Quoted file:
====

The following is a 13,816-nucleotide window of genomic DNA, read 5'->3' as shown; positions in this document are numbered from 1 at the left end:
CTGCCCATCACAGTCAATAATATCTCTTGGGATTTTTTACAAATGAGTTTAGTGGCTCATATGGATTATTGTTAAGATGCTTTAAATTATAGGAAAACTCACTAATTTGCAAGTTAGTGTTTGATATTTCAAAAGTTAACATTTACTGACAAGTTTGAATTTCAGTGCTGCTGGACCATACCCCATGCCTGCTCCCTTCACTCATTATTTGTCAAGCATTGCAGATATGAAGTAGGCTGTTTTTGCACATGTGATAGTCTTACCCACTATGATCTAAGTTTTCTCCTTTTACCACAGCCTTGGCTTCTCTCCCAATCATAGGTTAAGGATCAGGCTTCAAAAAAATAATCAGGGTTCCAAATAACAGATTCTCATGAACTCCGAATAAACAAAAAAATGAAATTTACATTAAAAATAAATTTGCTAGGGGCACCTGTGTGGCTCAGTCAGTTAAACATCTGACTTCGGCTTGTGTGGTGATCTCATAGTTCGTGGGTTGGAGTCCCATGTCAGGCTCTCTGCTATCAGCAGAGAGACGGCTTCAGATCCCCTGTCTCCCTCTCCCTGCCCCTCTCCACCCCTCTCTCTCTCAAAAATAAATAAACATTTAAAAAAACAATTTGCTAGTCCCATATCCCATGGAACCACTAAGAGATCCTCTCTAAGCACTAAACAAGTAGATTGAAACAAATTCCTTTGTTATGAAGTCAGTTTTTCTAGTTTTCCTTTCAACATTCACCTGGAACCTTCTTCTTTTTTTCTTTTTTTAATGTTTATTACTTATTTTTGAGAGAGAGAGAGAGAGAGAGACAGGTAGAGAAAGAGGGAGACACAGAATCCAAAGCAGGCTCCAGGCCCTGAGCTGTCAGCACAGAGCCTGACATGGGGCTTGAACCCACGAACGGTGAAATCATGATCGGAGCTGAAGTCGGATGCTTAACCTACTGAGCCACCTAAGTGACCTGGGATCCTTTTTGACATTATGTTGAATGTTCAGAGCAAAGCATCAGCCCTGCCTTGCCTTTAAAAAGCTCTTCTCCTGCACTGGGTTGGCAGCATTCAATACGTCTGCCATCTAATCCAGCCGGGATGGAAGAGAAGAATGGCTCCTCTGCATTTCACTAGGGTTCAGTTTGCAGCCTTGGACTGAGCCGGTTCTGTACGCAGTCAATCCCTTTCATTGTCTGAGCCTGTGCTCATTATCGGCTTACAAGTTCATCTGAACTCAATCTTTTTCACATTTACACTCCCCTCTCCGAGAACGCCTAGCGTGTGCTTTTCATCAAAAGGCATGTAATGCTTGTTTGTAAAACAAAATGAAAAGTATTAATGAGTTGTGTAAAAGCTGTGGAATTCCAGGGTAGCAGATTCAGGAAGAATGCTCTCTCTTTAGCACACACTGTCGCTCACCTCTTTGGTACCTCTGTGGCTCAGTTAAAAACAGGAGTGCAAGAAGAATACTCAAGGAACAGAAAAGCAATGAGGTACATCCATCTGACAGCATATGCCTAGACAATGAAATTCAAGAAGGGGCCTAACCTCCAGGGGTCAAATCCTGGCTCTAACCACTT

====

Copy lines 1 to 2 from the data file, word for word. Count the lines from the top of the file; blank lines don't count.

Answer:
The following is a 13,816-nucleotide window of genomic DNA, read 5'->3' as shown; positions in this document are numbered from 1 at the left end:
CTGCCCATCACAGTCAATAATATCTCTTGGGATTTTTTACAAATGAGTTTAGTGGCTCATATGGATTATTGTTAAGATGCTTTAAATTATAGGAAAACTCACTAATTTGCAAGTTAGTGTTTGATATTTCAAAAGTTAACATTTACTGACAAGTTTGAATTTCAGTGCTGCTGGACCATACCCCATGCCTGCTCCCTTCACTCATTATTTGTCAAGCATTGCAGATATGAAGTAGGCTGTTTTTGCACATGTGATAGTCTTACCCACTATGATCTAAGTTTTCTCCTTTTACCACAGCCTTGGCTTCTCTCCCAATCATAGGTTAAGGATCAGGCTTCAAAAAAATAATCAGGGTTCCAAATAACAGATTCTCATGAACTCCGAATAAACAAAAAAATGAAATTTACATTAAAAATAAATTTGCTAGGGGCACCTGTGTGGCTCAGTCAGTTAAACATCTGACTTCGGCTTGTGTGGTGATCTCATAGTTCGTGGGTTGGAGTCCCATGTCAGGCTCTCTGCTATCAGCAGAGAGACGGCTTCAGATCCCCTGTCTCCCTCTCCCTGCCCCTCTCCACCCCTCTCTCTCTCAAAAATAAATAAACATTTAAAAAAACAATTTGCTAGTCCCATATCCCATGGAACCACTAAGAGATCCTCTCTAAGCACTAAACAAGTAGATTGAAACAAATTCCTTTGTTATGAAGTCAGTTTTTCTAGTTTTCCTTTCAACATTCACCTGGAACCTTCTTCTTTTTTTCTTTTTTTAATGTTTATTACTTATTTTTGAGAGAGAGAGAGAGAGAGAGACAGGTAGAGAAAGAGGGAGACACAGAATCCAAAGCAGGCTCCAGGCCCTGAGCTGTCAGCACAGAGCCTGACATGGGGCTTGAACCCACGAACGGTGAAATCATGATCGGAGCTGAAGTCGGATGCTTAACCTACTGAGCCACCTAAGTGACCTGGGATCCTTTTTGACATTATGTTGAATGTTCAGAGCAAAGCATCAGCCCTGCCTTGCCTTTAAAAAGCTCTTCTCCTGCACTGGGTTGGCAGCATTCAATACGTCTGCCATCTAATCCAGCCGGGATGGAAGAGAAGAATGGCTCCTCTGCATTTCACTAGGGTTCAGTTTGCAGCCTTGGACTGAGCCGGTTCTGTACGCAGTCAATCCCTTTCATTGTCTGAGCCTGTGCTCATTATCGGCTTACAAGTTCATCTGAACTCAATCTTTTTCACATTTACACTCCCCTCTCCGAGAACGCCTAGCGTGTGCTTTTCATCAAAAGGCATGTAATGCTTGTTTGTAAAACAAAATGAAAAGTATTAATGAGTTGTGTAAAAGCTGTGGAATTCCAGGGTAGCAGATTCAGGAAGAATGCTCTCTCTTTAGCACACACTGTCGCTCACCTCTTTGGTACCTCTGTGGCTCAGTTAAAAACAGGAGTGCAAGAAGAATACTCAAGGAACAGAAAAGCAATGAGGTACATCCATCTGACAGCATATGCCTAGACAATGAAATTCAAGAAGGGGCCTAACCTCCAGGGGTCAAATCCTGGCTCTAACCACTT